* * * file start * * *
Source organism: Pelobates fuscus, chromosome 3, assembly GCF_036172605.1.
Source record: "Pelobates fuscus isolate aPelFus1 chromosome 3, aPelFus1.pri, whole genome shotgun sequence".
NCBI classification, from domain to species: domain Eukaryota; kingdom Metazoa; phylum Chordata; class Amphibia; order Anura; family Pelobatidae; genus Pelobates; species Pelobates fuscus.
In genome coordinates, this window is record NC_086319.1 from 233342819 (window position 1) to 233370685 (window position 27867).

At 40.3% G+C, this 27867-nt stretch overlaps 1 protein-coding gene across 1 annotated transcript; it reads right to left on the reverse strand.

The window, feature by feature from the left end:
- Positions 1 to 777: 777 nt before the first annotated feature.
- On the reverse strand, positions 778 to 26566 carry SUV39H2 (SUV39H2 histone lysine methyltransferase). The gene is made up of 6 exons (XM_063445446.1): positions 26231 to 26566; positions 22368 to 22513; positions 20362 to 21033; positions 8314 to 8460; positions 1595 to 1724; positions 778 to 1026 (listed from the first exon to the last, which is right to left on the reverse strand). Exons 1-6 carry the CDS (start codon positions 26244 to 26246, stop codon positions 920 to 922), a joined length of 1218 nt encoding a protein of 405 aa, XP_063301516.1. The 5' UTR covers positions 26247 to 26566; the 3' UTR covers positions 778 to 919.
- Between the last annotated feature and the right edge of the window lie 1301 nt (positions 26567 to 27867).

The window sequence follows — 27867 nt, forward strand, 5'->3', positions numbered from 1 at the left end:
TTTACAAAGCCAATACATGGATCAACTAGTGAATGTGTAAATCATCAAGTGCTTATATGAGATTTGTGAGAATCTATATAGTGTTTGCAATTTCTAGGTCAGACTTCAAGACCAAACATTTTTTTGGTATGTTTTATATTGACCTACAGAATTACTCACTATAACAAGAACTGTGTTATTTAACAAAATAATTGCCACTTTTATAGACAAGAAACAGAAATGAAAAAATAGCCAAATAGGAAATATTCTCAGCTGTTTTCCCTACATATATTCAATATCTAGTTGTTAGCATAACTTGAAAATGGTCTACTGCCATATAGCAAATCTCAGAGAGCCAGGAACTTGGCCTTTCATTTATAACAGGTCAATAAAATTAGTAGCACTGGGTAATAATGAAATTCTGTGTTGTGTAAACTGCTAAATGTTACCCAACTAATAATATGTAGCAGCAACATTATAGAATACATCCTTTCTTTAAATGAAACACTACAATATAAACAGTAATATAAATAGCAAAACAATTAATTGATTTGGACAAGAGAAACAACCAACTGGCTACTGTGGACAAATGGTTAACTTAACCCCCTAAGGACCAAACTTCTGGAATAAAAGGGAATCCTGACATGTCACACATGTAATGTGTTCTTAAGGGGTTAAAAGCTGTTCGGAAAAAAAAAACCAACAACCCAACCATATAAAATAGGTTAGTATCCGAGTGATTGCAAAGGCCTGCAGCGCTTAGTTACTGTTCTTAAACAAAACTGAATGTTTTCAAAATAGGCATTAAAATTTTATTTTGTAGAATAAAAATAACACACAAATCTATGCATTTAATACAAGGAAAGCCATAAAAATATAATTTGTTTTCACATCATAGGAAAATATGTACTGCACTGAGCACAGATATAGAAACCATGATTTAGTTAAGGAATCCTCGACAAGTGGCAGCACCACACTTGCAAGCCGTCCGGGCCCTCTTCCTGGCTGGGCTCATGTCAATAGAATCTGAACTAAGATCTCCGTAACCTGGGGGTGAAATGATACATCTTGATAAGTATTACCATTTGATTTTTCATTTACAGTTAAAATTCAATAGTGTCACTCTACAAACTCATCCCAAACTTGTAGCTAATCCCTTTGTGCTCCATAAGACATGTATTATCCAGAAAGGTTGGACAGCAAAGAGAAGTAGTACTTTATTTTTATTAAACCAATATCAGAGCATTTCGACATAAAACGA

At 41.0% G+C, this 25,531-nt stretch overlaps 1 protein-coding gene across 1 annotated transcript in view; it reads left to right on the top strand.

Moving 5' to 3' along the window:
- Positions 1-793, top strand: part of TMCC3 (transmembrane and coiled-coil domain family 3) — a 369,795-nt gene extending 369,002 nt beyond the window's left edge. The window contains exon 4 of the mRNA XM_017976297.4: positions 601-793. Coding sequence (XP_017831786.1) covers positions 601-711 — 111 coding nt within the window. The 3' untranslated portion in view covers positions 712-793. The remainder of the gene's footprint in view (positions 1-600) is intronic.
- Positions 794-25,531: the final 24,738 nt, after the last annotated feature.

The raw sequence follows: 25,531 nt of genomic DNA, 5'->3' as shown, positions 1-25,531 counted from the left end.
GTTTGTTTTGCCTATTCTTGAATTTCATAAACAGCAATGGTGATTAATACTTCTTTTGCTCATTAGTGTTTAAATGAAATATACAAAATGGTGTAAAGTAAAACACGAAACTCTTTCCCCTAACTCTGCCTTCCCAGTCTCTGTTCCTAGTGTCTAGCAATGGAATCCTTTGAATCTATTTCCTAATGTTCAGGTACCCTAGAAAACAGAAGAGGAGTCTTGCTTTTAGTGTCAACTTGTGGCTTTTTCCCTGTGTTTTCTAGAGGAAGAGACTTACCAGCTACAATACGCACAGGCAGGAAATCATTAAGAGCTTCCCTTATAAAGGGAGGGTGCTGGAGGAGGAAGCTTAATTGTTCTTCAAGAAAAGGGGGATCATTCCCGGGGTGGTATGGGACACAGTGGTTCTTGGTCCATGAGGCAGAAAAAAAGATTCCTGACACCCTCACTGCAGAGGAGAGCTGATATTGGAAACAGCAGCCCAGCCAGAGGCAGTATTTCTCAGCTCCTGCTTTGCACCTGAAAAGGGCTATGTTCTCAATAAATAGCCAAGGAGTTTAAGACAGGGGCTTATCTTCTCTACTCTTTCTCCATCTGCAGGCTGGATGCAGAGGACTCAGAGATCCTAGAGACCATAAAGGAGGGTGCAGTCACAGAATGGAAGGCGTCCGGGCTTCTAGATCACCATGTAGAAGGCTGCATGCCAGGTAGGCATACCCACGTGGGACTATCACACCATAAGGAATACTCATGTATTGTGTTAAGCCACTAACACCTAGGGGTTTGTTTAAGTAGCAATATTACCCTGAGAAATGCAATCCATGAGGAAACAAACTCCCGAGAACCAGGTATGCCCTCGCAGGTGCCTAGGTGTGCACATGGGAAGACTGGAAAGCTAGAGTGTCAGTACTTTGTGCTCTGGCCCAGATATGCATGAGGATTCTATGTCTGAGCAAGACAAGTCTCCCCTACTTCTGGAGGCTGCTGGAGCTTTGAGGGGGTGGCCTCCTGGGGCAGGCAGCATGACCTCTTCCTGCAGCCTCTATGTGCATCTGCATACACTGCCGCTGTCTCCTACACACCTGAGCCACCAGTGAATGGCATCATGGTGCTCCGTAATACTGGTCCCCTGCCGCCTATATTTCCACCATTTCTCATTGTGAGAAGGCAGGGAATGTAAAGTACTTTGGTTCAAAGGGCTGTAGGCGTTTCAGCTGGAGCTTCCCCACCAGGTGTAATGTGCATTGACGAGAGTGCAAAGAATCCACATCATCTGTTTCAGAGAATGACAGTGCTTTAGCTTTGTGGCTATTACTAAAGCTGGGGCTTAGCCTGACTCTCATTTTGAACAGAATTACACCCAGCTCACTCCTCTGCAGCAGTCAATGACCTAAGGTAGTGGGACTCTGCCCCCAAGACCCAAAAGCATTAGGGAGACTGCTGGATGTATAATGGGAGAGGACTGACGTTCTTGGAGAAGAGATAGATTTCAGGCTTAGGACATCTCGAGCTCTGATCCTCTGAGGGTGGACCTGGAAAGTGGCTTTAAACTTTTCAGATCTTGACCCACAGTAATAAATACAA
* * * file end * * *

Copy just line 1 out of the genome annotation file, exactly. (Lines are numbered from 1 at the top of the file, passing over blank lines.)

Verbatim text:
Source organism: Pelobates fuscus, chromosome 3, assembly GCF_036172605.1.